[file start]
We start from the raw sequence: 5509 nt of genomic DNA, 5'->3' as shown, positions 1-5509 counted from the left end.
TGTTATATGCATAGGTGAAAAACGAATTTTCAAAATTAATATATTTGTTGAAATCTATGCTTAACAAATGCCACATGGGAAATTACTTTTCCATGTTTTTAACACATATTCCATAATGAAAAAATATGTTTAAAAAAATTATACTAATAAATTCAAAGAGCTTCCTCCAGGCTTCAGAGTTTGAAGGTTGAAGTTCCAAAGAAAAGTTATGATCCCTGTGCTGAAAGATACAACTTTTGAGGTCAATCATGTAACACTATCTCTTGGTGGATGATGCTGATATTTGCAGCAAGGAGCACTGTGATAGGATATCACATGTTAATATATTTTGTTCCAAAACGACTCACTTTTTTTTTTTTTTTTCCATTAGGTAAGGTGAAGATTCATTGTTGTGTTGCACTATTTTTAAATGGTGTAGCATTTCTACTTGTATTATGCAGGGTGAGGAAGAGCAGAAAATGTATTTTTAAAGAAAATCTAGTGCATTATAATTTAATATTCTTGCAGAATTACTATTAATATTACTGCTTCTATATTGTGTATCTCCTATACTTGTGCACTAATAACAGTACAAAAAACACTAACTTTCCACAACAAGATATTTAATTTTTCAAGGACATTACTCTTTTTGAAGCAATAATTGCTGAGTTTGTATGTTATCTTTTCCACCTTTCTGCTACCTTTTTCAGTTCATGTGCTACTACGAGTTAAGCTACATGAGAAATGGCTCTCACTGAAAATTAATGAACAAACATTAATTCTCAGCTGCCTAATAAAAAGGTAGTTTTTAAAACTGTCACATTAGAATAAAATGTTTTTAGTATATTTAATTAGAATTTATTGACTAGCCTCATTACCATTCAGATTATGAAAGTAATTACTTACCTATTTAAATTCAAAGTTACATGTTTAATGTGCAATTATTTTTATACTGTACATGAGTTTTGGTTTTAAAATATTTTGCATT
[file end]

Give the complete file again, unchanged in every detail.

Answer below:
We start from the raw sequence: 5509 nt of genomic DNA, 5'->3' as shown, positions 1-5509 counted from the left end.
TGTTATATGCATAGGTGAAAAACGAATTTTCAAAATTAATATATTTGTTGAAATCTATGCTTAACAAATGCCACATGGGAAATTACTTTTCCATGTTTTTAACACATATTCCATAATGAAAAAATATGTTTAAAAAAATTATACTAATAAATTCAAAGAGCTTCCTCCAGGCTTCAGAGTTTGAAGGTTGAAGTTCCAAAGAAAAGTTATGATCCCTGTGCTGAAAGATACAACTTTTGAGGTCAATCATGTAACACTATCTCTTGGTGGATGATGCTGATATTTGCAGCAAGGAGCACTGTGATAGGATATCACATGTTAATATATTTTGTTCCAAAACGACTCACTTTTTTTTTTTTTTTTCCATTAGGTAAGGTGAAGATTCATTGTTGTGTTGCACTATTTTTAAATGGTGTAGCATTTCTACTTGTATTATGCAGGGTGAGGAAGAGCAGAAAATGTATTTTTAAAGAAAATCTAGTGCATTATAATTTAATATTCTTGCAGAATTACTATTAATATTACTGCTTCTATATTGTGTATCTCCTATACTTGTGCACTAATAACAGTACAAAAAACACTAACTTTCCACAACAAGATATTTAATTTTTCAAGGACATTACTCTTTTTGAAGCAATAATTGCTGAGTTTGTATGTTATCTTTTCCACCTTTCTGCTACCTTTTTCAGTTCATGTGCTACTACGAGTTAAGCTACATGAGAAATGGCTCTCACTGAAAATTAATGAACAAACATTAATTCTCAGCTGCCTAATAAAAAGGTAGTTTTTAAAACTGTCACATTAGAATAAAATGTTTTTAGTATATTTAATTAGAATTTATTGACTAGCCTCATTACCATTCAGATTATGAAAGTAATTACTTACCTATTTAAATTCAAAGTTACATGTTTAATGTGCAATTATTTTTATACTGTACATGAGTTTTGGTTTTAAAATATTTTGCATT